Navigating COVID-19 And Office Holiday Season
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Finding The New Normal

There’s no doubt about it: COVID-19 and normal office holidays and expectations are going to be a challenge. With many states and cities navigating different levels of opening, it’s important to follow state and local laws and guidelines at all times. But, if you’re looking to bring some cheer to the winter holidays, here are our 6 tips for navigating COVID-19 and office holidays, safely.

1. Be Aware Of "Pandemic Fatigue"

The COVID-19 pandemic has reached well past the six-month mark. Pandemic fatigue [1] is real and with it comes laxer compliance with behaviors that keep people safe.

Making adjustments to your normal routines—wearing a mask, washing your hands, and social distancing—might be pretty simple for a week or two, but maintaining this behavior for months on end can be a challenge. If no one around you is sick, these common-sense precautions start to wear you down even more.

As managers and leaders of your business, you are most likely experiencing fatigue on many additional fronts, including:

  • Completely changing how you do business
  • Keeping employees safe
  • Looking ahead to the future
  • Managing your own personal concerns and fears

Still, the greatest gift you can give employees is helping them to celebrate and share the winter holidays safely. It’s easy at this point to get lax on public health guidelines but resist that temptation. Officials agree that with cooler weather comes an increased chance of transmission [2] as we move indoors. Take the time to consider appropriate and effective precautions against COVID-19 and office holidays can still be joyful.

2. Rethink The Expected

If you normally hold an office potluck or party with an open bar and the entire staff congregated inside, it’s time to rethink that idea. This type of gathering makes it difficult to maintain proper social distancing. Plus, even under normal circumstances, the presence of alcohol promotes poor decision-making.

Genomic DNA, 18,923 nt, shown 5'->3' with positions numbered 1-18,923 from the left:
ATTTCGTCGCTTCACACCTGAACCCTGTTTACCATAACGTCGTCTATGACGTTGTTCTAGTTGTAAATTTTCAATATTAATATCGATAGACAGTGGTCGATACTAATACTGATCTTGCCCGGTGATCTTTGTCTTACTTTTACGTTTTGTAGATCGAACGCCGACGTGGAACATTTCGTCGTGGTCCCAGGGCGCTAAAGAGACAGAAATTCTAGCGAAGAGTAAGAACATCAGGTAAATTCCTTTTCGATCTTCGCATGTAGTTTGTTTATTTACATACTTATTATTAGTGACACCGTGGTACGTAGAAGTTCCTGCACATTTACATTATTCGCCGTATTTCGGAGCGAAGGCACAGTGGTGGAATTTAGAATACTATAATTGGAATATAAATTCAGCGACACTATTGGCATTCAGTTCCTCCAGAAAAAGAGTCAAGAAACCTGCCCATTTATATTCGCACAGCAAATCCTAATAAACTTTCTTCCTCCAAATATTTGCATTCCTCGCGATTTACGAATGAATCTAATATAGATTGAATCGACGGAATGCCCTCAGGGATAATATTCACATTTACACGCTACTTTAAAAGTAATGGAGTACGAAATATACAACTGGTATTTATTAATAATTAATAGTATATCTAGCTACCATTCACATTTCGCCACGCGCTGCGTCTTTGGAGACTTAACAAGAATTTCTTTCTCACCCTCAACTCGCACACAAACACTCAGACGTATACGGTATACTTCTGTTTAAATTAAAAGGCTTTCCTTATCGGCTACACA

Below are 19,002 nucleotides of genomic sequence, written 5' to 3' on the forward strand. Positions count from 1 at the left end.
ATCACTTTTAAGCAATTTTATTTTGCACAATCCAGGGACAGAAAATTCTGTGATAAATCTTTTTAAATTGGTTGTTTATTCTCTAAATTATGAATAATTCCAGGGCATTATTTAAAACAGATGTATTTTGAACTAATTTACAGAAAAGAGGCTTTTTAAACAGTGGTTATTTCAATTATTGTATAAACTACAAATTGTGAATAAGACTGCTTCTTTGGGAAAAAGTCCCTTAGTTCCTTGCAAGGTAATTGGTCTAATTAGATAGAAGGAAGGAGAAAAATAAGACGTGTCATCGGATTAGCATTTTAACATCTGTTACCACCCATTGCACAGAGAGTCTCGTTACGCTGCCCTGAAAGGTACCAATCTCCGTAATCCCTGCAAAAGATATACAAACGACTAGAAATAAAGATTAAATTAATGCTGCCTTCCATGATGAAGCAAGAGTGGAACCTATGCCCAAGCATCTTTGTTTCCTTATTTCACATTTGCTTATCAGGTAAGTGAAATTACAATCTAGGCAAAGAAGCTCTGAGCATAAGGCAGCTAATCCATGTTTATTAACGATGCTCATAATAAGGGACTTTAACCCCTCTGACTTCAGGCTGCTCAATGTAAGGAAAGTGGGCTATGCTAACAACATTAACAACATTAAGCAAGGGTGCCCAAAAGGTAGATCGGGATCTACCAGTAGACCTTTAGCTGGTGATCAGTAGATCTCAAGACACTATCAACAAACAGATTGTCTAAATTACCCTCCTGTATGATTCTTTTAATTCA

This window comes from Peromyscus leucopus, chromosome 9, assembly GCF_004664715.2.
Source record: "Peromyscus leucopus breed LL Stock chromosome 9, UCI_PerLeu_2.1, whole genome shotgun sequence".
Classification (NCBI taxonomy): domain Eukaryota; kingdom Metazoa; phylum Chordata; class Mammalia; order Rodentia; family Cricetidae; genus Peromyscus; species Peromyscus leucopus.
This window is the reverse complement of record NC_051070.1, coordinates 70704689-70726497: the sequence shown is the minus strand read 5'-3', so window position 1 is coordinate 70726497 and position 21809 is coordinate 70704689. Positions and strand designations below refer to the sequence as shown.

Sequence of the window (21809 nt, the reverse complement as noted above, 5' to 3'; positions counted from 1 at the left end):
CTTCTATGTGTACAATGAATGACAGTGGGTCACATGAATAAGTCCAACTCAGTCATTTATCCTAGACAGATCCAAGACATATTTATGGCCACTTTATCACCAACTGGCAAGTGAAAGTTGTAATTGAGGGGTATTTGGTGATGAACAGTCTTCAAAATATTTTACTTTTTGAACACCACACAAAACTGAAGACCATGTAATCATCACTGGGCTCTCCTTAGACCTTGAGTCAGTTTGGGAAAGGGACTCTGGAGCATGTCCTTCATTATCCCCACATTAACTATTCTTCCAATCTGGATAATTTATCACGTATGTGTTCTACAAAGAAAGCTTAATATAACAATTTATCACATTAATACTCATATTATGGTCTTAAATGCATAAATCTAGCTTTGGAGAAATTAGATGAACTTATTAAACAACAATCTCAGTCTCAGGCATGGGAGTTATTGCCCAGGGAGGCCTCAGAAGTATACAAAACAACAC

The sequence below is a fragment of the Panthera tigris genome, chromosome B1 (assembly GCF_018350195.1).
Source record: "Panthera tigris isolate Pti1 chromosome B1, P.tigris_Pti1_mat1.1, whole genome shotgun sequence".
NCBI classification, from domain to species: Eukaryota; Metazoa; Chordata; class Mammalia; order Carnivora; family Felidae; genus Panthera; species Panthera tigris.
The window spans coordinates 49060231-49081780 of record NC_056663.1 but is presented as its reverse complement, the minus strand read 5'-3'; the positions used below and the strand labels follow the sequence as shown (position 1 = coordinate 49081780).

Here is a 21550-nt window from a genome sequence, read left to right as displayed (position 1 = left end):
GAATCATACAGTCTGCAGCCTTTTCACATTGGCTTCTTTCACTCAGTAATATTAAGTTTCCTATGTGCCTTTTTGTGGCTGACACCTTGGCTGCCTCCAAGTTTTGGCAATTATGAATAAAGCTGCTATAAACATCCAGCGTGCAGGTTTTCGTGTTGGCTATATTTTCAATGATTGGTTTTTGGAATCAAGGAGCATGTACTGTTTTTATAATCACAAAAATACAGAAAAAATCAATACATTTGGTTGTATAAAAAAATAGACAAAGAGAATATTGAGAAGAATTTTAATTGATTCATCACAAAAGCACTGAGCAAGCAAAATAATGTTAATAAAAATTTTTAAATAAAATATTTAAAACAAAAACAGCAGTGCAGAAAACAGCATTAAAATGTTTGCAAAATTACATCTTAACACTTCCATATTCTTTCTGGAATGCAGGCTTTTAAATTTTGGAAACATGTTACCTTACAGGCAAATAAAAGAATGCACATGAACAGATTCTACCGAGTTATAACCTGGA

Use this as an opportunity to consider other options for winter holiday gatherings as we'll explore.

3. Create New Traditions To Celebrate

The early novelty of Zoom happy hours has worn off, and remote or flexible workers may be less than enthusiastic about this option with their other conflicting demands. However, there are many other ways to celebrate the season by getting creative.

Focus on community building in smaller ways with these ideas for new traditions.

Set Up Virtual Secret Santa Exchanges That Rely On Electronic Gifts

Replace the office “white elephant” gift with virtual Secret Santa exchanges, and add an additional layer of safety by sending electronic gifts. Small gift cards, charitable donations, and such are all easy to send and appreciated.

This can be a fun and genuine way to show your employees they are still top-of-mind with the company, especially if they were working in the office before COVID-19.

Host Virtual Holiday Parties With Local Businesses

Many local businesses have set-up virtual offerings a while ago. You can support local businesses, but also relax and actually enjoy the party, too. Many are open to hosting private events for larger groups, like individual departments or teams. Consider hosting:

  • Online wellness sessions with local yoga studios
  • Virtual cocktail lessons at a local bar
  • Painting parties with a local artist